What a glorious truth! Wisdom will never be withheld from those who seek it. The key is understanding our need for wisdom. Asking God for wisdom is predicated upon the realization that we are fools. This act of humility is what keeps so many away from wisdom. By continuing to be wise in our own eyes, we cannot embrace God’s wisdom. Like the grace of Christ, wisdom is a free gift of God, but it requires submission to the LORD.

As we dive into Proverbs, will you forsake your own “wisdom” and embrace the wisdom of God?

Sin’s Enticement | Proverbs 1:8-19

SUGGESTED VERSES FOR MEMORIZATION & MEDITATION

Hear, my son, your father’s instruction, and forsake not your mother’s teaching, for they are a graceful garland for your head and pendants for your neck. (Proverbs 1:8-9 ESV)

My son, if sinners entice you, do not consent. (Proverbs 1:10 ESV)

OPENING THOUGHT

Proverbs is the Bible’s handbook of wisdom, which is essentially the skill of navigating through life’s complexities well. The book’s primary author, King Solomon, was one of the wisest men to ever live because he received his wisdom as a direct gift from God. Solomon, therefore, is the ideal candidate to teach us about biblical wisdom.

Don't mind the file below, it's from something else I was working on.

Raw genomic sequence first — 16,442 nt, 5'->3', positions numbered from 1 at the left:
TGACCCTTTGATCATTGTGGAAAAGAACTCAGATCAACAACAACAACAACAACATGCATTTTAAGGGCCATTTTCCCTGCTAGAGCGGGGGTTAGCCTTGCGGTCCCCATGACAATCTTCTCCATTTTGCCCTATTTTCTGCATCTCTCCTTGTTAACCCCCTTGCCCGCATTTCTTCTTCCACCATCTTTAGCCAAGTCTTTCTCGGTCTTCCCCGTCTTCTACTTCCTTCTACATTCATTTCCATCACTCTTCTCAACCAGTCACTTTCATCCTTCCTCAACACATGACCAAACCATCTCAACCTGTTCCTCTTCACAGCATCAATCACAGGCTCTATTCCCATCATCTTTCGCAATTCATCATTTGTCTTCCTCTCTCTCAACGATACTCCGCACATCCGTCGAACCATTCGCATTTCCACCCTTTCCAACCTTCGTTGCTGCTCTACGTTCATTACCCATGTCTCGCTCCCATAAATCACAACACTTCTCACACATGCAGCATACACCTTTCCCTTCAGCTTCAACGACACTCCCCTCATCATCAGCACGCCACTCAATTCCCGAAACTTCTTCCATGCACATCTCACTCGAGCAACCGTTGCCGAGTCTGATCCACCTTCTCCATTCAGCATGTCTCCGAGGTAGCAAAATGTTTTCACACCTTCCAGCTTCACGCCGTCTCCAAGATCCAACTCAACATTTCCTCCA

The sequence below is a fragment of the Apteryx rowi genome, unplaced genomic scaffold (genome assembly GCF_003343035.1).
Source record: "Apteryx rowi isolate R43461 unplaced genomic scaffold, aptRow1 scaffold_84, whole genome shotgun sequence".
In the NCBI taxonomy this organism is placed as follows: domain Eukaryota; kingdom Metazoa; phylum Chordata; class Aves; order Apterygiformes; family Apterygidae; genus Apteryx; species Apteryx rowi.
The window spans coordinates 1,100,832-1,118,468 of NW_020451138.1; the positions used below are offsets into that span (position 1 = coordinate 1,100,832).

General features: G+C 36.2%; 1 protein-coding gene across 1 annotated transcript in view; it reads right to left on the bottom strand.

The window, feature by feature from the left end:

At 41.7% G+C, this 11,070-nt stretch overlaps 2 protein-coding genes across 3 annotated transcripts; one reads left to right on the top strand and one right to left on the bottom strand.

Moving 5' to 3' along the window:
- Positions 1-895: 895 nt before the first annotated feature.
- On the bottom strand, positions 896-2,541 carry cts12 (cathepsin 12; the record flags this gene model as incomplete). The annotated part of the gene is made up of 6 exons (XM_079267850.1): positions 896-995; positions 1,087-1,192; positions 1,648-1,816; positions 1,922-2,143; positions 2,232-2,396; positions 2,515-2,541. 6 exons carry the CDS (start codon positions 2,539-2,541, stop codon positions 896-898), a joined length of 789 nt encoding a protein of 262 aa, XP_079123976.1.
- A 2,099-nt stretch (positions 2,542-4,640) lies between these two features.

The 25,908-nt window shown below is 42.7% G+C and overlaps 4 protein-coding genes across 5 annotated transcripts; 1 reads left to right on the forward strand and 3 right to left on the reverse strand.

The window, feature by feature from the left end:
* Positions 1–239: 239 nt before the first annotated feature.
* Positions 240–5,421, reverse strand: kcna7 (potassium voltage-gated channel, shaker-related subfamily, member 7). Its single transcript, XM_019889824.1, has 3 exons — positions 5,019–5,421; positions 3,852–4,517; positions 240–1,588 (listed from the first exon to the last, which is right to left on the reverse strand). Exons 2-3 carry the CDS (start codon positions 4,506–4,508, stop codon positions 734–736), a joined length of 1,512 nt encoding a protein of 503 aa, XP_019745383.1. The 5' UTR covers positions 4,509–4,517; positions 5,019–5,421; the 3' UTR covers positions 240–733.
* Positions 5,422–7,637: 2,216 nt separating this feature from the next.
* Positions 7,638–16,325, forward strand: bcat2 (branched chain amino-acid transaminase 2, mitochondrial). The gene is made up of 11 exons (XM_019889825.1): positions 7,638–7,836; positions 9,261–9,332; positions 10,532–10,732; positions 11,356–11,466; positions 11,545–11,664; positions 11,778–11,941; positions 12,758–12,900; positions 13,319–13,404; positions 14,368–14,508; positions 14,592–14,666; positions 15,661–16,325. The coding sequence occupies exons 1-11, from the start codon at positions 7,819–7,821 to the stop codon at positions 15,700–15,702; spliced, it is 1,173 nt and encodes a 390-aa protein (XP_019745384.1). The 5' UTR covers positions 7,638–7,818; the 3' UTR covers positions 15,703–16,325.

The first seven verses of Proverbs explicitly tell us the goals and main thesis of the book. The goals include helping us to know wisdom, enabling us to understand words of insight, and learning how to behave wisely. The thesis of the book regards the necessity of fearing the LORD. Verse 7 gave us our first taste of Proverbs’ two paths. One path means walking in the fear of God, and it leads to wisdom and life. The other path rejects the LORD, despising wisdom and instruction. Its end is death and foolishness.